MetricsGraphics.js uses D3 to visualize time-series data with ease #

Speaking of D3, Mozilla open sourced a library they use on top of D3 to visualize time-series data in a “principled, consistent and responsive way.”

If you’re serious about visualizations, you’ll still want to learn D3 itself, but it’s great when we can optimize and simplify common use cases. That’s exactly what MetricsGraphics.js does. Here’s a taste:

metrics-graphics-examples

Check out all of the examples of what’s possible here:

Strip: A side loading Lightbox that works great at all sizes #

Great idea and solid execution on a less intrusive responsive Lightbox:

Strip is a Lightbox that only partially covers the page. This makes it less intrusive and leaves room to interact with the page on larger screens while giving smaller mobile devices the classic Lightbox experience.

Check out the demos on the Strip homepage to see what the buzz is all about.

Gulp as an (OS X) app #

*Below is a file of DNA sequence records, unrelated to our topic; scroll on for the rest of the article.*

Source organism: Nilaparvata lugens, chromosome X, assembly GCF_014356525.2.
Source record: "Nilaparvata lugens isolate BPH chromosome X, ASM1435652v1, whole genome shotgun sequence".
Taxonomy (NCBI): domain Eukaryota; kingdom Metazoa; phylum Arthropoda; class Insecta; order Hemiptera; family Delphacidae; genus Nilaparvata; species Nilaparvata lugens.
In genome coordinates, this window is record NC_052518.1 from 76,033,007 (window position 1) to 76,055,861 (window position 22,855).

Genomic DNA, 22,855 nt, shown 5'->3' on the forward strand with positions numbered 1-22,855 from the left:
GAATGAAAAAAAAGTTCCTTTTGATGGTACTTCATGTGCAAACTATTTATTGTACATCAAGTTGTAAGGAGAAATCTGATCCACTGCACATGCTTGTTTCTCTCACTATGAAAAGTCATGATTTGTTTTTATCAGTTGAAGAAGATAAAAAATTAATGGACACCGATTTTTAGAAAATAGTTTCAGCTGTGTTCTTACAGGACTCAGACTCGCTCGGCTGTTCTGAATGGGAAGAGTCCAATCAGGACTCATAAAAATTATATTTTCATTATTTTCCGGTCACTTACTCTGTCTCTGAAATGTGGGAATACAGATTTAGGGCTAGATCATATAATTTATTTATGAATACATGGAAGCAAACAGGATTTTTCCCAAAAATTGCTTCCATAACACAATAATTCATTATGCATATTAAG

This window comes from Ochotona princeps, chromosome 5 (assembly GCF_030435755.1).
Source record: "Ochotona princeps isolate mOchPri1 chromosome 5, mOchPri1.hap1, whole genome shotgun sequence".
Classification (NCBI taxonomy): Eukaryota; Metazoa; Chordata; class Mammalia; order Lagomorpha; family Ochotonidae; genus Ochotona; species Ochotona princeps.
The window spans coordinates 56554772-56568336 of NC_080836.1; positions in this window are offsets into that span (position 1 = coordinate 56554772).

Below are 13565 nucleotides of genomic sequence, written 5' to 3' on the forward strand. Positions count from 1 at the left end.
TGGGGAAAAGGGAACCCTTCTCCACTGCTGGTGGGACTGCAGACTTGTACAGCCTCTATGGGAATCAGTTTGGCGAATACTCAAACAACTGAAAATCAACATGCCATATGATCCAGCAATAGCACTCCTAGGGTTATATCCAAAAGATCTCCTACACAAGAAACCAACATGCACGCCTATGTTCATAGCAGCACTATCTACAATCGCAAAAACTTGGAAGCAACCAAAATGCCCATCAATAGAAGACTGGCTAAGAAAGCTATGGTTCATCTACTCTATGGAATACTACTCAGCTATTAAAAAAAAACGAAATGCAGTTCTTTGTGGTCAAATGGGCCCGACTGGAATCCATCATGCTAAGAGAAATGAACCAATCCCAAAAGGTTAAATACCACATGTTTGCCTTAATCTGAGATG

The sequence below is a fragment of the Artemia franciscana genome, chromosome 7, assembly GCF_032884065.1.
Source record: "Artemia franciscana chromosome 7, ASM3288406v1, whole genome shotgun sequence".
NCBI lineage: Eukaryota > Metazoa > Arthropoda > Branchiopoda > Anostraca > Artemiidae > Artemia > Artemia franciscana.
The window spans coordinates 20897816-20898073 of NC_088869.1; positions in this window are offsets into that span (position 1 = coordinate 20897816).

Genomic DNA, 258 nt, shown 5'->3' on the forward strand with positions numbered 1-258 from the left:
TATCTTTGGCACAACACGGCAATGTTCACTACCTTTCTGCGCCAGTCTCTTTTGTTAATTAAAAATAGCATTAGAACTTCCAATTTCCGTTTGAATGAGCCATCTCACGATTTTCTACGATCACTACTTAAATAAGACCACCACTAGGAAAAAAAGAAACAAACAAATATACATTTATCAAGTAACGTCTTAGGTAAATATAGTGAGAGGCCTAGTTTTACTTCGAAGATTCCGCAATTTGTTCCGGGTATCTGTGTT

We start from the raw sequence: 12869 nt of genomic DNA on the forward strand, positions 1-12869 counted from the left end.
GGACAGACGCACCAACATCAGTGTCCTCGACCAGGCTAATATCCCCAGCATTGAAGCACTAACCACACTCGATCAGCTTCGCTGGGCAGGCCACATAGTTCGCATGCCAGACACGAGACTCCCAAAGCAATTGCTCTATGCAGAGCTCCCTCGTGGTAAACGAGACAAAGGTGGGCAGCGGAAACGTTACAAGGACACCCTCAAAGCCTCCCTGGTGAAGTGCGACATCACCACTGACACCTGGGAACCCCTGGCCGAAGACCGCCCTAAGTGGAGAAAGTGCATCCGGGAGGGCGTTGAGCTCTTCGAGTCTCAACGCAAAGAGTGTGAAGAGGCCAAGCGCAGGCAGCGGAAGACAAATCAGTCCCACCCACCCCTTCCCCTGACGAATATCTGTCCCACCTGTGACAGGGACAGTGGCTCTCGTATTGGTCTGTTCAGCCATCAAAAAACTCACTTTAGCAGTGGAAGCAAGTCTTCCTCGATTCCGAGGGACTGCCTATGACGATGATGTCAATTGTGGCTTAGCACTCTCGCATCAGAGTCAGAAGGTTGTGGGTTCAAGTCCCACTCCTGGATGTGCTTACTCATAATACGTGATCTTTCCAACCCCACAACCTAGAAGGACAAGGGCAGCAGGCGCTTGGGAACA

A powerful command-line tool married to a slick GUI is a beautiful thing. Sindre Sorhus’ gulp-app is just that.

gulp-app

It’s OS X only at the moment, but expansion to other operating systems is on the road map.

#124: Tedit, JS-Git, and Jack with Tim Caswell

Adam and Jerod talk with Tim Caswell about getting started in open source, exploring new frontiers, and his latest project Tedit — a development platform that makes programming JavaScript easy and more accessible.

docopt gets CLI argument parsing right

Brilliant ideas can be painfully obvious in retrospect. They’ll leave you thinking, “Why didn’t we I think of that before?!” Docopt is that for parsing CLI arguments.

Trash – a safer and cross-platform `rm` #

Instead of permanently deleting files from the command line, this little tool moves them to the trash.

Like me, you might be thinking, “But I can do the same thing with mv.” To this Sindre writes:

Not really. The mv command isn’t cross-platform and moving to trash is not just about moving the file to a “trash” directory. On all OSes you’ll run into file conflicts. The user won’t easily be able to restore the file. It won’t work on an external drive. The trash directory location varies between Windows versions. For Linux there’s a whole spec you need to follow. On OS X you’ll loose the Put back feature.

Who knew?